A lesson in ancient geography

Last Sunday, the Christian church celebrated Pentecost.  It was my turn to read from the Bible. Of course it was Acts 2.

This is the account of one of the most important events for us Christians, celebrated as the birth of the Church. However, not for the first time, I was also interested in it as an ancient geography lesson.

Here’s the bit I mean:

[The people who heard the disciples speaking in tongues] asked: “Aren’t all these who are speaking Galileans? Then how is it that each of us hears them in our native language Parthians, Medes and Elamites; residents of Mesopotamia, Judea and Cappadocia, Pontus and Asia, Phrygia and Pamphylia, Egypt and the parts of Libya near Cyrene; visitors from Rome (both Jews and converts to Judaism); Cretans and Arabs—we hear them declaring the wonders of God in our own tongues!” Amazed and perplexed, they asked one another, “What does this mean?”

There are a number of points which stand out for me in this passage. It is in effect a list of most of the countries of the Middle East and eastern Mediterranean at the time.

Our maps of that part of the world in that period look something like this:

(c) TimeMaps 2016: Map of Middle East in c. 30 BC. For a map sequence of the Middle East starting at 3500 BC go here.

This obviously shows a region divided between two great empires, the Roman and the Parthian. For contemporaries, their mental maps of the region were quite different. They thought of the historic lands which had been around for centuries, if not millennia, and which still figured in their minds as the real countries into which this part of the world was divided.

In fact, you can see many of these countries (and more) in a map of the region of 200 BC:

Map of Middle East in 200 BC

Most of the list is made up of lands about which we have completely forgotten. They simply don’t figure in our memories or imaginations. What does still capture our imagination, as Westerners at least, is the Roman Empire; and given that the Parthian Empire was its most powerful opponent for more than two hundred years, that also figures to a lesser extent.

But for people of the time it was the smaller lands that were more real than the great empires of Rome and Parthia, ruling from their distant capitals via officials with whom most of the population never came in contact (unless you were someone like St Paul, constantly getting himself into trouble).

Imperial frontiers no barriers

Another thing that strikes me about this list is that the people in Jerusalem for the festival of Pentecost were from lands on both sides of the imperial frontier. Parthians, Medes, Elamites and  Mesopotamians came from lands within the Parthian Empire, the rest came from within the Roman Empire.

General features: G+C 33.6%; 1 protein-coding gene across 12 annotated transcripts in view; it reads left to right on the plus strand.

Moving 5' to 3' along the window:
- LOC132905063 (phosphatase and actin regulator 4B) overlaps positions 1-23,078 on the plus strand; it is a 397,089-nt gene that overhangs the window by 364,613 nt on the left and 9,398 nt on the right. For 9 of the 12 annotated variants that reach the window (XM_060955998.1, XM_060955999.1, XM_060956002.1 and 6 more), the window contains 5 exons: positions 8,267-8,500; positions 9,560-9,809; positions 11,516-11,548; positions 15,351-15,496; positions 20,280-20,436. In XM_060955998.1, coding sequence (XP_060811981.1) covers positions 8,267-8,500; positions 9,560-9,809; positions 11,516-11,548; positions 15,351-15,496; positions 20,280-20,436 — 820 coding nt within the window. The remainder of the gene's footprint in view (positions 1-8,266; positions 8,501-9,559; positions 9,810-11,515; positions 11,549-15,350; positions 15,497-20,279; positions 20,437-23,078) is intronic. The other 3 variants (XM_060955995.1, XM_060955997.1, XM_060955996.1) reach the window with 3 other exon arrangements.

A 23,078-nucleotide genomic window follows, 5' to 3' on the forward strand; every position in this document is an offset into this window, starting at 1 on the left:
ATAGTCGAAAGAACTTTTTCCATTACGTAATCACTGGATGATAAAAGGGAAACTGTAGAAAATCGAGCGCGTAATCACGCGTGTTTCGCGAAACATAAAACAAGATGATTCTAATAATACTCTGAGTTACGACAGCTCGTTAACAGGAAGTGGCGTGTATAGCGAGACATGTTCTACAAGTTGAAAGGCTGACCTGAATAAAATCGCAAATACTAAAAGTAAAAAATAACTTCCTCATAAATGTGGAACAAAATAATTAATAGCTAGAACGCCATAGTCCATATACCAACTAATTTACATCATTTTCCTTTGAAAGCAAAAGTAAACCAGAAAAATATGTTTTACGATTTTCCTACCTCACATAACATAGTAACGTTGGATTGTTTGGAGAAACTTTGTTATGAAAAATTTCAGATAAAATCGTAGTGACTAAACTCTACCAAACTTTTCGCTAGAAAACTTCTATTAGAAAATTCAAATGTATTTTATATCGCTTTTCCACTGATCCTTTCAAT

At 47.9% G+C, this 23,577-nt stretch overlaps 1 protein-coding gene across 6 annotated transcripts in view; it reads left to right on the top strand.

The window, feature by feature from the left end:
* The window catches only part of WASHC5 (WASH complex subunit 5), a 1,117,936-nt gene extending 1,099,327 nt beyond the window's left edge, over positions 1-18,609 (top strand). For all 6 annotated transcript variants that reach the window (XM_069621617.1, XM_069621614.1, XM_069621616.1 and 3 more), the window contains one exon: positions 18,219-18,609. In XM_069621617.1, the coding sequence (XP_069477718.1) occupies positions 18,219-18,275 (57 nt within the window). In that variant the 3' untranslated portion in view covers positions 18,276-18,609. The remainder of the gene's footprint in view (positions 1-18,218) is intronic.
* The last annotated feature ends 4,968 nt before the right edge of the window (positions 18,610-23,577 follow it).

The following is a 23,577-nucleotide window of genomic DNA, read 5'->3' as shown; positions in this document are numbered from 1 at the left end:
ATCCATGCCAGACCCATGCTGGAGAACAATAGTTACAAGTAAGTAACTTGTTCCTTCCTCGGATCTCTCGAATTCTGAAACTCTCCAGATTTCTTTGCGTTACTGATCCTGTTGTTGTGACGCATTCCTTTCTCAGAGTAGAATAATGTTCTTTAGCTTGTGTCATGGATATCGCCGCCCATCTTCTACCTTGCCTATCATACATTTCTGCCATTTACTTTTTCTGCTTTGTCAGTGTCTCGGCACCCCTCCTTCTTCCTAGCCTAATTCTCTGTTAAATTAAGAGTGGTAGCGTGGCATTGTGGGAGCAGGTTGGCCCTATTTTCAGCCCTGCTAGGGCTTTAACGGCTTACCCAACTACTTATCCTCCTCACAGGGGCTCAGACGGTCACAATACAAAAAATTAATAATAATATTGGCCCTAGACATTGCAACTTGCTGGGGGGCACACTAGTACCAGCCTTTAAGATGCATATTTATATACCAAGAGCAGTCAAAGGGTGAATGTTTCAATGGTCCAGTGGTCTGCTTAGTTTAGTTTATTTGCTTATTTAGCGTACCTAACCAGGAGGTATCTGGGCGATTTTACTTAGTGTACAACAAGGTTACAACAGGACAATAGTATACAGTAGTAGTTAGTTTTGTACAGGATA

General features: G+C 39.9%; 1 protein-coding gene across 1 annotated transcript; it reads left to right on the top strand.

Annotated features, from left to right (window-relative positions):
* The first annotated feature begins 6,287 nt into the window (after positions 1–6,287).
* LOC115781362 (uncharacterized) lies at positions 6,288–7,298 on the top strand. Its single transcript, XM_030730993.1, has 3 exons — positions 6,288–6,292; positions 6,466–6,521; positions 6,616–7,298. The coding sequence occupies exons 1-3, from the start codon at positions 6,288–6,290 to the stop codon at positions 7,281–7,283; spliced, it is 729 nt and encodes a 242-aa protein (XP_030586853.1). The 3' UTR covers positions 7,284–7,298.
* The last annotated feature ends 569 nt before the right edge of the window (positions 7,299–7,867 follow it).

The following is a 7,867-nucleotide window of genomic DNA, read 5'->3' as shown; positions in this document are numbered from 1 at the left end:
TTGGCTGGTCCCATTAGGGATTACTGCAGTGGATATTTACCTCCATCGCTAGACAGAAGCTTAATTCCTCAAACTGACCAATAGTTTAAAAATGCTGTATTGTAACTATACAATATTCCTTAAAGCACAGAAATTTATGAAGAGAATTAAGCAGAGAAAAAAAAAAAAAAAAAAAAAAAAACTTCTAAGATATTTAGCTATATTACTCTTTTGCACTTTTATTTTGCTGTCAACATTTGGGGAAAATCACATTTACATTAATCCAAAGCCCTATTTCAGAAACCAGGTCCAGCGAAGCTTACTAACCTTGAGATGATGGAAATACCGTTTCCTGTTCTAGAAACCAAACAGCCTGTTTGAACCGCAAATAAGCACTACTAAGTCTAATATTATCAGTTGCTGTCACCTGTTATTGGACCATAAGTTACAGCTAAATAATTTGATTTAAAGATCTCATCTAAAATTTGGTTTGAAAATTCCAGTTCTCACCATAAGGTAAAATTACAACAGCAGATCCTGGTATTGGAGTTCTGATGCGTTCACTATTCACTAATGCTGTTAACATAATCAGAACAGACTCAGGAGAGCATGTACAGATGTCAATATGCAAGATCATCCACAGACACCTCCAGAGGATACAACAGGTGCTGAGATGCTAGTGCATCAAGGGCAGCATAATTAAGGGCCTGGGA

Though we may think of the two empires as implacably opposed to one another, in fact, for most of the time they were at peace, and the main form of connection between them was in trade. Much of this commerce was conducted by Jews, and Jewish communities were to be found in all major towns and cities on both sides of the border. Indeed this is why they were such an important element in the trade networks.

A common culture

There were not only strong commercial links between the peoples of the different empires; there were pervasive cultural ones too. Since the time of Alexander the Great the Hellenistic culture had spread throughout the Middle East, and the political divisions had not altered that fact. Greek was the lingua franca of the eastern Roman Empire, at least in the towns and cities; and exactly the same was true of the Parthian Empire. The language and culture of the Parthian court was Greek.

There is the famous story of the Roman general, Licinius Crassus, who was defeated and killed by a Parthian army at the battle of Carrhae in 53 BC; his head was taken to the Parthian king, who, when the messenger arrived at the royal court with his grisly gift, was watching a Greek tragedy, Euripedes’ Bacchae.

Pervasive Christianity

Some of this would later change, as the Iranian nobility aggressively sponsored a revival of Persian culture, but for now there was much more that united the peoples of the two empires than divided them. And in fact, the events of that first Pentecost, and what came from it, would, in one aspect at least, strengthen those links.

For what is not so well known amongst us Westerners is that the Christian faith spread as widely in the Parthian as it did within the Roman empire, maybe more so. Some scholars think that by end of the 3rd century Christianity was the majority religion in the towns of Mesopotamia and Iran.

And here’s a modern echo: on Sunday our vicar said that she had heard that, today, Christianity is spreading faster in Iran than in any other country in the world. If true, that would be astonishing.

By Peter Britton